Apple is leveraging its dominant position in the iOS App Store market to promote the exclusive use of its own payment solution, according to a statement filed by Match Group with the Competition Commission of India (CCI).Tinder-owner Match Group has filed a lawsuit against Apple with the competition regulator in India, accusing it of "monopolistic conduct". According to the lawsuit, Apple is forcing developers to pay high commissions for in-app purchases, Reuters reported.
Apple is fending off a raft of antitrust challenges around the globe and Match's filing becomes the third in India, with Match being the first foreign company to mount such a challenge against the iPhone maker in the country.
Match argues Apple's conduct restricts innovation and development of app developers that offer digital services by enforcing the use of its proprietary in-app purchase system and "excessive" 30% commission.
A similar dispute in the Netherlands resulted in a 50 million euro fine for Apple and an agreement to allow different payment methods in Dutch dating applications.
Match argues in its India filing that users in other countries often prefer to use payment methods which Apple does not permit, and in India a state-backed online transfer system was preferred.
"Apple is therefore leveraging its dominant position in the iOS App Store market, to promote the exclusive use of its own payment solution,"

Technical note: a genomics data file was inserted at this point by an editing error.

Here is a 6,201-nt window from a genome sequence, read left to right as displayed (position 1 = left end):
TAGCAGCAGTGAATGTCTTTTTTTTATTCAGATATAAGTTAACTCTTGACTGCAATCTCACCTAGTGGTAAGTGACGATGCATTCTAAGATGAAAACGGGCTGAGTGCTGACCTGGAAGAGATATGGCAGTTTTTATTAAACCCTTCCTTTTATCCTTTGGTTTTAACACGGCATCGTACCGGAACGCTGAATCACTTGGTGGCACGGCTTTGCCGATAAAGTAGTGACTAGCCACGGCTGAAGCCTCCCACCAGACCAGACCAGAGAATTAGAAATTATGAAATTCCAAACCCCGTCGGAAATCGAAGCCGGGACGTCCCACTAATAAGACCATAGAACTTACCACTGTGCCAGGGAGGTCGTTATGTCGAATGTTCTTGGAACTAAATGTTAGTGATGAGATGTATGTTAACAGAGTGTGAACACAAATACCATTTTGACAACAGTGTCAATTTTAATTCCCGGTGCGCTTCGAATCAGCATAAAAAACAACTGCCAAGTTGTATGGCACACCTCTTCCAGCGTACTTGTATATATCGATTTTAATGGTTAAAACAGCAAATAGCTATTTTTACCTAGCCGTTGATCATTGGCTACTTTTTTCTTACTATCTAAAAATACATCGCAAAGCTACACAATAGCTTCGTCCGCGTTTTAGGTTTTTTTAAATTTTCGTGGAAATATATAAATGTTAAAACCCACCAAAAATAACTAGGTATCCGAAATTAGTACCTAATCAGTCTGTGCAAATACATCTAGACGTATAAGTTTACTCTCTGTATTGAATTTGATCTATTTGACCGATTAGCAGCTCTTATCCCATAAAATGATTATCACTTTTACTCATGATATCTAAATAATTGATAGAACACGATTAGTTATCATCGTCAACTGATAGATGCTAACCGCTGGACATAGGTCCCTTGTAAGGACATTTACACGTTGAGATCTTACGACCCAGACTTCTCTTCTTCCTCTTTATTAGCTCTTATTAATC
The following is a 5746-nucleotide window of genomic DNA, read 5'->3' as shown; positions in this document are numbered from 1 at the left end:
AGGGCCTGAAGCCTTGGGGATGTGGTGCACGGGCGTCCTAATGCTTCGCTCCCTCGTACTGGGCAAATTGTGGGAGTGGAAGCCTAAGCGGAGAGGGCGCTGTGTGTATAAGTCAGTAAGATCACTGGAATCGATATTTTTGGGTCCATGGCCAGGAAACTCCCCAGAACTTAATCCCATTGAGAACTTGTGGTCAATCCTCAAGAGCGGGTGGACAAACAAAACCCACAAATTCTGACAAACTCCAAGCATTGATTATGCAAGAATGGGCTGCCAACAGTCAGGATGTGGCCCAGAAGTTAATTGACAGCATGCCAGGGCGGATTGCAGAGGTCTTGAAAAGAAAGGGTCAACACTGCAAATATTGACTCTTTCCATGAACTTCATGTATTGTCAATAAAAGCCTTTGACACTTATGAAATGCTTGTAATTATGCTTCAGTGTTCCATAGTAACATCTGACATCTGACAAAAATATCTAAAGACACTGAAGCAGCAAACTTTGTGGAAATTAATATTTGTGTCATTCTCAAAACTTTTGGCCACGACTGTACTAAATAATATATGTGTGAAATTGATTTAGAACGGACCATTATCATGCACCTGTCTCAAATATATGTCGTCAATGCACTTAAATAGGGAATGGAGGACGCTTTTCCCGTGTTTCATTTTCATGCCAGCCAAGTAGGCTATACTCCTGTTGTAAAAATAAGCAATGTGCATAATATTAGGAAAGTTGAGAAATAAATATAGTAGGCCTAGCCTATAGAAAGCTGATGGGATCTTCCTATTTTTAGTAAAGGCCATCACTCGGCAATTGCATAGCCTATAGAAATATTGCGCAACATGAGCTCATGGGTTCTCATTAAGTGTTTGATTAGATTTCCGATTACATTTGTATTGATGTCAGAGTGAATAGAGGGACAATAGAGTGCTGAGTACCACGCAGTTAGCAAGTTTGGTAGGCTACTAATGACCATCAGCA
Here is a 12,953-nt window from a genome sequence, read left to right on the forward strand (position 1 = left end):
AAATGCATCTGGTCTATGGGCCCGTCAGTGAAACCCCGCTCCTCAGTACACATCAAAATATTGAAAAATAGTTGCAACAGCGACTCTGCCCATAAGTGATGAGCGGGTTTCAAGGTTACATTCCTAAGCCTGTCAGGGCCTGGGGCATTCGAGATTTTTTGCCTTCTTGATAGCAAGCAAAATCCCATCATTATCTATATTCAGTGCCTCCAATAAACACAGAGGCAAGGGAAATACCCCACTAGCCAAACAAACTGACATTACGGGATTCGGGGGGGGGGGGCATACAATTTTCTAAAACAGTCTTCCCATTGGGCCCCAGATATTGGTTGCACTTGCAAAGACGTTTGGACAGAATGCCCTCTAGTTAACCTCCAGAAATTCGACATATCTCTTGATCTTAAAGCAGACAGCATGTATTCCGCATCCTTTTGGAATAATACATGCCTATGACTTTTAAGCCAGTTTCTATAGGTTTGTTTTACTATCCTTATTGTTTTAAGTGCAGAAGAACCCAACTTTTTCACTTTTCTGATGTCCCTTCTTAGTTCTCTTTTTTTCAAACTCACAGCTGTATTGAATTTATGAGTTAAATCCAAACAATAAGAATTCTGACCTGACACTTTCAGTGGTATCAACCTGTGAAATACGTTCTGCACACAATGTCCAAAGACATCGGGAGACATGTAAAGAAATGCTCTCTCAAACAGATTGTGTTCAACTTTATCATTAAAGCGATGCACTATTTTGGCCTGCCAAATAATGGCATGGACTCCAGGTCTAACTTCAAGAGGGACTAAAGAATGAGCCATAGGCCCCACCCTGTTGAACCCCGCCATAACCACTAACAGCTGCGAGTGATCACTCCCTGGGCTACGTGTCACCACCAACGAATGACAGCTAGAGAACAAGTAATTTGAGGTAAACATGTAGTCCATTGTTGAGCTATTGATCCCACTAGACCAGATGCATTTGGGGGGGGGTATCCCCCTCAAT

Mark Buse, head of global government relations for Match, said in the filing.
The CCI in December started investigating allegations from a local non-profit group that alleged Apple's in-app purchase system hurts competition by raising costs for app developers and customers, while also acting as a barrier to market entry.
The watchdog ordered the probe after Apple denied any wrongdoing, saying it was not the dominant player in India where it has an "insignificant" 0-5% market share, arguing it was Google's Android that commanded a 90-100% share.
Match's Tinder is one of India's most popular dating apps, and accounted for about 51% of consumer spending in the top five dating apps during the second quarter of this year, data from Sensor Tower shows.
Match has also complained that Apple considers ride-hailing apps in India such as Uber and Ola as those providing "physical goods/services", allowing them to provide alternate payment solutions, even though they perform "a similar matchmaking function" like a dating app.
"Both dating and ridesharing apps share the same fundamental purpose i.e. matching two people online to meet in the real world ... Apple has arbitrarily declared that the two are different,"
Source: Business Standard